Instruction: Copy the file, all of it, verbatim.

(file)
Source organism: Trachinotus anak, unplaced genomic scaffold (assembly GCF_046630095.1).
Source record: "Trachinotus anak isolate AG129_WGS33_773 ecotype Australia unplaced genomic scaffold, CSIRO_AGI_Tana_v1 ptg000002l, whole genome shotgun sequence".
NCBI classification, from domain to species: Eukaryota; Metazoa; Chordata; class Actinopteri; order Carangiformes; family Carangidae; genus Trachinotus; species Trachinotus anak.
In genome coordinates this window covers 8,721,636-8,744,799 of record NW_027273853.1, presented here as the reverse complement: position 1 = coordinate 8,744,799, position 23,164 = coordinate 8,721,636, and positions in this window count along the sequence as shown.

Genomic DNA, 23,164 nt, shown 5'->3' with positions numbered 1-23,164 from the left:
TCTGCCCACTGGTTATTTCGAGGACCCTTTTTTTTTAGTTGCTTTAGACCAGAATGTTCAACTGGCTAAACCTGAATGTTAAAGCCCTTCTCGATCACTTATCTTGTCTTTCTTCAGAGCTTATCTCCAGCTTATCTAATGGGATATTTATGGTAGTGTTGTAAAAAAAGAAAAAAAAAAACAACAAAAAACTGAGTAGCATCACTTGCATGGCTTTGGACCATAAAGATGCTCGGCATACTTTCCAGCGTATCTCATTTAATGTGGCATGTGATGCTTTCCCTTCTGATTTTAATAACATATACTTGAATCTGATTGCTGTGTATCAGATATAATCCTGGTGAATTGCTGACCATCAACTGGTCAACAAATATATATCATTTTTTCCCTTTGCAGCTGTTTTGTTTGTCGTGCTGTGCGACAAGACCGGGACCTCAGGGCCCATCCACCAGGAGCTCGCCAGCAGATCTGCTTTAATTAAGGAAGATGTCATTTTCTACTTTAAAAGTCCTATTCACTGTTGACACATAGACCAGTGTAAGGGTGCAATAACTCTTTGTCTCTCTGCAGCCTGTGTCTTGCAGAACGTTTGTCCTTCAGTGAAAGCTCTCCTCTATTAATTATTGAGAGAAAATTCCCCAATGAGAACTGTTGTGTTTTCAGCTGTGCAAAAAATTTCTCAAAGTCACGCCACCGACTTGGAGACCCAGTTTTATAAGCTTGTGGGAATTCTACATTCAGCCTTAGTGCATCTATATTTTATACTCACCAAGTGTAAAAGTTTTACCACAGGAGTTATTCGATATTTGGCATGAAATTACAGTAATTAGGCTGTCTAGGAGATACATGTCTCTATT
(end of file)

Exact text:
Source organism: Trachinotus anak, unplaced genomic scaffold (assembly GCF_046630095.1).
Source record: "Trachinotus anak isolate AG129_WGS33_773 ecotype Australia unplaced genomic scaffold, CSIRO_AGI_Tana_v1 ptg000002l, whole genome shotgun sequence".
NCBI classification, from domain to species: Eukaryota; Metazoa; Chordata; class Actinopteri; order Carangiformes; family Carangidae; genus Trachinotus; species Trachinotus anak.
In genome coordinates this window covers 8,721,636-8,744,799 of record NW_027273853.1, presented here as the reverse complement: position 1 = coordinate 8,744,799, position 23,164 = coordinate 8,721,636, and positions in this window count along the sequence as shown.

Genomic DNA, 23,164 nt, shown 5'->3' with positions numbered 1-23,164 from the left:
TCTGCCCACTGGTTATTTCGAGGACCCTTTTTTTTTAGTTGCTTTAGACCAGAATGTTCAACTGGCTAAACCTGAATGTTAAAGCCCTTCTCGATCACTTATCTTGTCTTTCTTCAGAGCTTATCTCCAGCTTATCTAATGGGATATTTATGGTAGTGTTGTAAAAAAAGAAAAAAAAAAACAACAAAAAACTGAGTAGCATCACTTGCATGGCTTTGGACCATAAAGATGCTCGGCATACTTTCCAGCGTATCTCATTTAATGTGGCATGTGATGCTTTCCCTTCTGATTTTAATAACATATACTTGAATCTGATTGCTGTGTATCAGATATAATCCTGGTGAATTGCTGACCATCAACTGGTCAACAAATATATATCATTTTTTCCCTTTGCAGCTGTTTTGTTTGTCGTGCTGTGCGACAAGACCGGGACCTCAGGGCCCATCCACCAGGAGCTCGCCAGCAGATCTGCTTTAATTAAGGAAGATGTCATTTTCTACTTTAAAAGTCCTATTCACTGTTGACACATAGACCAGTGTAAGGGTGCAATAACTCTTTGTCTCTCTGCAGCCTGTGTCTTGCAGAACGTTTGTCCTTCAGTGAAAGCTCTCCTCTATTAATTATTGAGAGAAAATTCCCCAATGAGAACTGTTGTGTTTTCAGCTGTGCAAAAAATTTCTCAAAGTCACGCCACCGACTTGGAGACCCAGTTTTATAAGCTTGTGGGAATTCTACATTCAGCCTTAGTGCATCTATATTTTATACTCACCAAGTGTAAAAGTTTTACCACAGGAGTTATTCGATATTTGGCATGAAATTACAGTAATTAGGCTGTCTAGGAGATACATGTCTCTATT